½ Tbs ground cardamom

Beat eggs and sugar until light yellow. Add cold melted butter, vanilla and cardamom. Sift flour and corn starch and add to egg mixture. Batter will have a  very soft dough-like consistency.  Use a spoon to place 1 inch balls on the griddle.

Use the wooden conical tool to roll them into cone shaped while fresh off the griddle. Cool on a rack. Fill with whipped cream and jam such as cloudberry, raspberry, etc. Note: can also be made gluten-free.

Source: Bethany Housewares “Krumkake Baker” instruction manual

 

Berlin Wreaths – “Berlinerkranser”

2 boiled egg yolks
2 egg yolks, keep the egg whites
½ cup (120 g) sugar
3 ½ cups (350 g) white flour
1 cup (250 g) butter, unsalted

2 egg whites
Pearl sugar (or coarse white sugar)

Start by boiling the 2 eggs for 8 -10 minutes.
Mix the boiled and raw egg yolks to a smooth paste. Add sugar, and whip till it is white and light bubbly. Mix flour and butter.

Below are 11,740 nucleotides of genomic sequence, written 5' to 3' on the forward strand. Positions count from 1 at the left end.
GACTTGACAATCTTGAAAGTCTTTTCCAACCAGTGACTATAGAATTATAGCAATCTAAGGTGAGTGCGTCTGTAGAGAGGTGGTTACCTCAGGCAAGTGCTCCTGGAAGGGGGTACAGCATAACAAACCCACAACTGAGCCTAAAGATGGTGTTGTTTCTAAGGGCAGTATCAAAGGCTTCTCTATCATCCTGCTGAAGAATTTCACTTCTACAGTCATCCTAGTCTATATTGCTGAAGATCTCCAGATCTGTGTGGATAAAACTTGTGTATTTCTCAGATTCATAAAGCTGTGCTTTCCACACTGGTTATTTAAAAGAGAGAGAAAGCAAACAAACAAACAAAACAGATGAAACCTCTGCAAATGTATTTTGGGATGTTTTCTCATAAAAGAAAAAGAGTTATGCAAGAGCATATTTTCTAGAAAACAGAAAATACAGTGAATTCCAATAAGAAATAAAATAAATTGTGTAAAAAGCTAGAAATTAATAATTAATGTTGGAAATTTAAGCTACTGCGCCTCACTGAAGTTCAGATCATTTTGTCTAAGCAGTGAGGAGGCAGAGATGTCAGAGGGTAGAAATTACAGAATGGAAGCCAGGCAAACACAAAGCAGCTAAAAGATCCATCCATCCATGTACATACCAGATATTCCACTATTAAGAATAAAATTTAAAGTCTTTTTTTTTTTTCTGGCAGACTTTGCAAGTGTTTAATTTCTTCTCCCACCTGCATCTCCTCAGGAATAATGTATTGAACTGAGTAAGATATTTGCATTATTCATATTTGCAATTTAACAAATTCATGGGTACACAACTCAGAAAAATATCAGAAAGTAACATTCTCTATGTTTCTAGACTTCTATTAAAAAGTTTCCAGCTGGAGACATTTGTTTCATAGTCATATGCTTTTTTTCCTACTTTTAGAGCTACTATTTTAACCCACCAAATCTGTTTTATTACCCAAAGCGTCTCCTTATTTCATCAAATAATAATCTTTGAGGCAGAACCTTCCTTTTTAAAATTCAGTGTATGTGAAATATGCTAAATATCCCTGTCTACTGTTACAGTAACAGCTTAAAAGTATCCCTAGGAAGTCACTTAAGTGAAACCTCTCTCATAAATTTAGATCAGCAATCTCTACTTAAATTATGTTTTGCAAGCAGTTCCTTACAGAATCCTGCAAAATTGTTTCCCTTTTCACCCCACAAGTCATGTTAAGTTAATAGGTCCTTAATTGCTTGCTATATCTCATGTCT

Add small amounts of the flour/butter mix to the egg mix, don’t use too much force otherwise you’ll loose the elasticity. If this dough seems a bit dry, try adding a little water to soften it.

Cool in the fridge for 60 min. You should now be ready to roll out the dough into 1 cm thick and 10/14cm long rolls, which gives you either single or double wreaths.

Brush with egg white, and sprinkle with pearl sugar. Bake in oven for 10min till golden, at 190-210˚C (400F)
Source: Littlescandinavian.com

 

Peppernøtter (Norwegian peppernuts)

“A wonderful old-fashioned from the family of Kaptein Sverre Hock of the Bergen Line, who ran a fine and most abundant table on his ship.” Source: Classic Scandinavian Cooking by Nika Hazelton, 1965 & 1987

⅓ cup butter
3 ½ cups powdered sugar
4 eggs
4-5 Tbs lemon juice
1 Tbs lemon rind
¼ cup candied orange peel
½ cup candied lemon peel
½ cup candied citron
4 cups sifted flour